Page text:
“This’d be a wicked place to raise kids,” Nymphadora complimented as they all took lunch in the little dining room.
Bill and Fleur shared a furtive glance, to which Remus and Nymphadora glanced at each other in turn.
But then Bill said with an air of forced cheerfulness, “I’m glad you brought up the incentive to place protections on Muggle homes, Remus. Dad and I’ve been doing our part to do that on our way home from work every day.”
Remus nodded. “Glad to hear it.” It was a feeble attempt at optimism, but he suspected that whatever was going on between Bill and Fleur, it had to be bad if they preferred to talk about the reaction to Remus’ grim report from the last Order meeting.
The last time he’d gone on patrol, he’d begun to peel back the deceiving quiet in the wake of the silent Ministry takeover, and then the havoc Harry, Ron, and Hermione had wrought when they’d broken in. While passing over a small Muggle farm, he’d noticed the front door oddly ajar, and within he’d found the bodies of the poor Muggle family, all huddled together in fear, their faces frozen in shock as the last sight they would ever see in this life—a flash of green—broke across their doomed vision.
Since then, more and more of these cases started popping up. Sometimes in the houses, Remus would find a “D” carved into the wood of the front doorframe, and he began to think that Antonin Dolohov had been to these houses, which meant they all would have to have shared the unfortunate fate of so many other of Dolohov’s Muggle victims—soul-wrenching torture before the mercy of death. And indeed the bodies of these Muggles expressed more signs of having undergone extreme pain before the Killing Curse descended on them.
Meanwhile the deaths were cropping up on the Muggle news as odd cases of inexplicable carbon monoxide poisoning, and Potterwatch was doing its best to report the reality of the situation. For Remus though, he also thought he sensed an underlying taunt in the little carved “D”. It was something Dolohov had never done during the First War, and he did wonder if Dolohov wasn’t in fact trying to goad him to track him down, as if to say, “Here I was, Lupin, come find me,” just as much as Voldemort was probably trying to goad Harry out of wherever he’d disappeared to with all of these senseless deaths.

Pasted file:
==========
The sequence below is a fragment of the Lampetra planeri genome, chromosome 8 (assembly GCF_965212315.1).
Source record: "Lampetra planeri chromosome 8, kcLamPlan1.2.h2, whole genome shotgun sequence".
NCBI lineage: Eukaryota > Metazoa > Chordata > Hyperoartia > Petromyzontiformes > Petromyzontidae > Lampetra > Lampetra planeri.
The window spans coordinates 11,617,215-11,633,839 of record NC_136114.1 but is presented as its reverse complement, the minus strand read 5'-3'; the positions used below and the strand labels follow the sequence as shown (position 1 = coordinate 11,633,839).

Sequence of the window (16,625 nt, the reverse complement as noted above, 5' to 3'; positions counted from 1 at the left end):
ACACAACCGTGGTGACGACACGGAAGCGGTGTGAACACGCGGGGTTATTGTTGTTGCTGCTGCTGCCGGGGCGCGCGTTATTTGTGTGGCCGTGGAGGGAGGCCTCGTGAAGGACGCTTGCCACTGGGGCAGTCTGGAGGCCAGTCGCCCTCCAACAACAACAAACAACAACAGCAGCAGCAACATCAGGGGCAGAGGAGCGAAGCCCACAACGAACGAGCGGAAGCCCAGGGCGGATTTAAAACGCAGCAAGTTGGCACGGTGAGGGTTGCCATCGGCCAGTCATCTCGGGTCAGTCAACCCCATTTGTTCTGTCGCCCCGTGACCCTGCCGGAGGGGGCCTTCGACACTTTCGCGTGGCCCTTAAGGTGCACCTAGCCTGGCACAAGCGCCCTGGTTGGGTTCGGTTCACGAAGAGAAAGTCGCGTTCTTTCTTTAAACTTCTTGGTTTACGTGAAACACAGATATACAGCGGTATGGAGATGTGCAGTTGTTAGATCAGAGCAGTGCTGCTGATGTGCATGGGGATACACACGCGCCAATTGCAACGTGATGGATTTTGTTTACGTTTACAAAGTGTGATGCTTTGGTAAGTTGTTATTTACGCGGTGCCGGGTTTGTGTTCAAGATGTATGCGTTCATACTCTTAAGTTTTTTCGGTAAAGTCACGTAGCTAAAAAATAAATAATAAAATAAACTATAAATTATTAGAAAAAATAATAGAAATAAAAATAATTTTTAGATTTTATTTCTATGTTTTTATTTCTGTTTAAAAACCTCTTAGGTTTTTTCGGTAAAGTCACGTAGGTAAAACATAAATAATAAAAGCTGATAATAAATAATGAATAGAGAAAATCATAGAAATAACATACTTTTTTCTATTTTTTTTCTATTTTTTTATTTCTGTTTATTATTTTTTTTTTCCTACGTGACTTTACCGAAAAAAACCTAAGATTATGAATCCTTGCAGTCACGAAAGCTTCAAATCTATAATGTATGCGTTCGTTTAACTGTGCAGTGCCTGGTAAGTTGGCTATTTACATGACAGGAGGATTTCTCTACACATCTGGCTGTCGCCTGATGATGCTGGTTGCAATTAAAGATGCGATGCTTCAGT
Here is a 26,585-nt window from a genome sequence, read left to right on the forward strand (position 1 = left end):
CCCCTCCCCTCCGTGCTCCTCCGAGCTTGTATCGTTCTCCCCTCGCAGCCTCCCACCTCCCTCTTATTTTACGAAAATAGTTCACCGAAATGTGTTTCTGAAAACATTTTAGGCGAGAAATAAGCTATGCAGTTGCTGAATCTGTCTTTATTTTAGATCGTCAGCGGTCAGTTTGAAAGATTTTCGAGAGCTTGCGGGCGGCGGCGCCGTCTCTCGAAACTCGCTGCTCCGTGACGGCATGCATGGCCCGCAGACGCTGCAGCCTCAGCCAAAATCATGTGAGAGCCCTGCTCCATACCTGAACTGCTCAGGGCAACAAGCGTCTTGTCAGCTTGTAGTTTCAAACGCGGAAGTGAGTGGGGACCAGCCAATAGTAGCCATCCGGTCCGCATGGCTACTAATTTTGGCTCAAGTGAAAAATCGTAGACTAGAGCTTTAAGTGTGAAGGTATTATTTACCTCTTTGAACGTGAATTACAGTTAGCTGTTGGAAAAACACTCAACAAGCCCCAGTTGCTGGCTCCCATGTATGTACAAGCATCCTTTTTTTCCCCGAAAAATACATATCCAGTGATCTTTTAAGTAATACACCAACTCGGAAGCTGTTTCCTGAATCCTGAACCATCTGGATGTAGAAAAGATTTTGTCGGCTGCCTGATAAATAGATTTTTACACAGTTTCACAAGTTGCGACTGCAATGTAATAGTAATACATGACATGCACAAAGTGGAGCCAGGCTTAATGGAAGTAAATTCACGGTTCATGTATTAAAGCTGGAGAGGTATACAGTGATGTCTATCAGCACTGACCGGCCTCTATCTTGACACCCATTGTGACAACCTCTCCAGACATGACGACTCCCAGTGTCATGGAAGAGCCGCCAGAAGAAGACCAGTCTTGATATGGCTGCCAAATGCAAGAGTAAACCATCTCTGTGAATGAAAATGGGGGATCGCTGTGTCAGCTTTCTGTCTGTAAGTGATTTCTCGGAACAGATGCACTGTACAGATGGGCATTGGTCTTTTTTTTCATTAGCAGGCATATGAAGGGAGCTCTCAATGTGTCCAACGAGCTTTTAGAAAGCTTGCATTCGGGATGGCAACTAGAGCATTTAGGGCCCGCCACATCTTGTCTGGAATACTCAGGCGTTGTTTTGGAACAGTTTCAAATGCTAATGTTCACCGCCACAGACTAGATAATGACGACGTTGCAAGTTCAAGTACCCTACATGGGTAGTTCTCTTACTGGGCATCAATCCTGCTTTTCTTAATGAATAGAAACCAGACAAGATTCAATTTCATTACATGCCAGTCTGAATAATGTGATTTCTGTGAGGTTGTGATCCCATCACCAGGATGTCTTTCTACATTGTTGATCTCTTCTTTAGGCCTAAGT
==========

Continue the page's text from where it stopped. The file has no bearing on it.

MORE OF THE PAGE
Which was why keeping people strong in their faith that Harry had not abandoned them was one of Remus’ priorities on Potterwatch, hence a new segment he took over called “Pals of Potter”, which not only assured people that Harry was out there still fighting for a way to bring down the new regime, but that Harry was in fact still alive.
Talk of the Muggle killings, along with increasing rumors concerning strange incidences of witches and wizards disappearing without trace, of Muggle-born students at Hogwarts dropping out of school rather than show up out of fear of what they knew would happen now that Severus Snape, Death Eater and traitor, ran the school (former students like Dean Thomas, Justin Flinch-Fletchly, and the Creevey brothers came to Remus’ mind), made Nymphadora go solemnly quiet, and Remus could see in her the keen sadness she felt for all of those innocent lives so needlessly and evilly erased, not even knowing why, all those poor Muggle-born children left to fend for themselves, some of them even torn away from their innocent Muggle families (who were probably then killed) and dragged off to heaven knew where.
She picked at her little sandwich, and this time Remus and Bill exchanged a furtive glance, and Bill made another attempt to change the subject again.
Yet the only truly cheerful subject had to be Remus and Nymphadora’s coming baby, but Bill and Fleur seemed strangely uncomfortable touching that subject in the slightest.
When lunch was finished however, Nymphadora thought she might get Fleur alone, and kindly offered to help her with the washing up in the kitchen. Fleur tried to insist that there was really no need, but just as Lily would not be deterred from doing her part in any situation in spite of her pregnancy, nor would Nymphadora. And Nymphadora wasn’t even showing yet.
Remus also couldn’t help but notice that as Fleur finally said, “Well, if you insist, Tonks. Thank you,” something like happy relief flickered across her fair face, like at last she’d found a reprieve from something.
After the two women disappeared into the kitchen with all of the plates, Bill invited Remus into the sitting room.
The room itself was delightfully cozy, squashy armchairs, a sofa, and coffee table and cabinets nestled into the little room, along with lamps, a victrola on a small table, and a little writing desk in the bow of a bay window. On the desk, Remus spotted a stack of recent letters from Fleur’s parents that Fleur kept, perhaps to reassure herself that they too were doing okay after everything they’d endured in the wake of the Death Eaters and Ministry Officials smashing up their daughter’s wedding.